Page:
TED SIMONS: How prevalent are online K-12 schools, charter schools in Arizona?
DAVID GARCIA: They are pretty prevalent. I was looking for a count, I couldn't get a specific count but it's a sector that has been growing. As I mentioned, nationally, the report says it's about a percent, a little less than 1% of students but continuing to grow.
TED SIMONS: From a distance it seems like an atypical student -- your typical students necessarily, don't want to get too generalized but they're usually going to the brick and mortar charters and public schools whereas it's maybe an atypical student who's staying home. Is that accurate and, if so, this is not good news for them.
DAVID GARCIA: I think it is more of an atypical student. That's one of the recommendations that came out of this study is they've got general demographic indicators for the students, things we know, special education status, etc., don't know a lot about the home environment of students, don't know a lot about the learning styles of students. And one of the good recommendations out of the study is we need to learn more about the student, about the student as a learner to make sure they're a good match for online learning before they're allowed to enroll and take online courses.
TED SIMONS: Last point, it sounds like families and students, you've got to be more disciplined when it comes to online education.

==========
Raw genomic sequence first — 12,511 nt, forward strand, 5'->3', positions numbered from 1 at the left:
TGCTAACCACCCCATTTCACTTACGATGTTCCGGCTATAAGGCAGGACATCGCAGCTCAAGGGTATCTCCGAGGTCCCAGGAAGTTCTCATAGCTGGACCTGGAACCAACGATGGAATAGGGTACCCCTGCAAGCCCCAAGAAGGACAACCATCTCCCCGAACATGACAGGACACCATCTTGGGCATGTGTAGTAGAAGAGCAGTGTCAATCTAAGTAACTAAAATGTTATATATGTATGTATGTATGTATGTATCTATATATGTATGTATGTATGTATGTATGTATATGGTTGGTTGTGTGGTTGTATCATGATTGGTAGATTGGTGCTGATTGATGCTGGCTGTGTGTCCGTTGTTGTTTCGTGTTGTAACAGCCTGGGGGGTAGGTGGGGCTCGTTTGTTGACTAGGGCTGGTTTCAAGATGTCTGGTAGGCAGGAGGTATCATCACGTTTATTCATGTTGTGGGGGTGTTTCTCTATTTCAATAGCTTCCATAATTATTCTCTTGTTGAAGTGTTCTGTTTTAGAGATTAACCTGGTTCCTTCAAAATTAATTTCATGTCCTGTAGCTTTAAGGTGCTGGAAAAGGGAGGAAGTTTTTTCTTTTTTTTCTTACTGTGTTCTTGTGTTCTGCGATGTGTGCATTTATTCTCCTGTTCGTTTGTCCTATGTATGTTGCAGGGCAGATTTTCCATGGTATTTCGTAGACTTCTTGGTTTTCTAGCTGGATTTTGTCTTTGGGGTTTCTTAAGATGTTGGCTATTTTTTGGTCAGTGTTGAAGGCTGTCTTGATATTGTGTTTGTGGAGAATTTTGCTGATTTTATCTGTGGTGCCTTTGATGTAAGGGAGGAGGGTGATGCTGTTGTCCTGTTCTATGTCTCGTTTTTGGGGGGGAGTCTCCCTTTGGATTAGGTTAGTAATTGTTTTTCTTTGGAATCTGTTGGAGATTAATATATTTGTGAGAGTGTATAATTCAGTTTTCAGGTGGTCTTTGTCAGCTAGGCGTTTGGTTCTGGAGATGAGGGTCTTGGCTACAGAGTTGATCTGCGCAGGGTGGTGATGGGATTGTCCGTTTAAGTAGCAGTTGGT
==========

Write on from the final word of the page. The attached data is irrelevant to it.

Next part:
DAVID GARCIA: I think you need to be more disciplined. As I mentioned, it requires more support. If you have a student who is struggling in the classroom, getting them on a computer is not going to solve those same issues. The support is going to be necessary for that student to be successful.
TED SIMONS: Considering the study, who did the study, the outcomes, it's a big story?
DAVID GARCIA: I think it is. I think it's one where we need to check what we're doing with regard to online education. I think that oversight, as I mentioned, is going to be important and that match, making sure that parents because I haven't seen much that has been out for parents to have them understand what does it take for your student to do well in online?
TED SIMONS: Good stuff, good to have you here.
DAVID GARCIA: Appreciate it.
David Garcia: Associate professor at the Mary Lou Fulton Teachers College at Arizona State University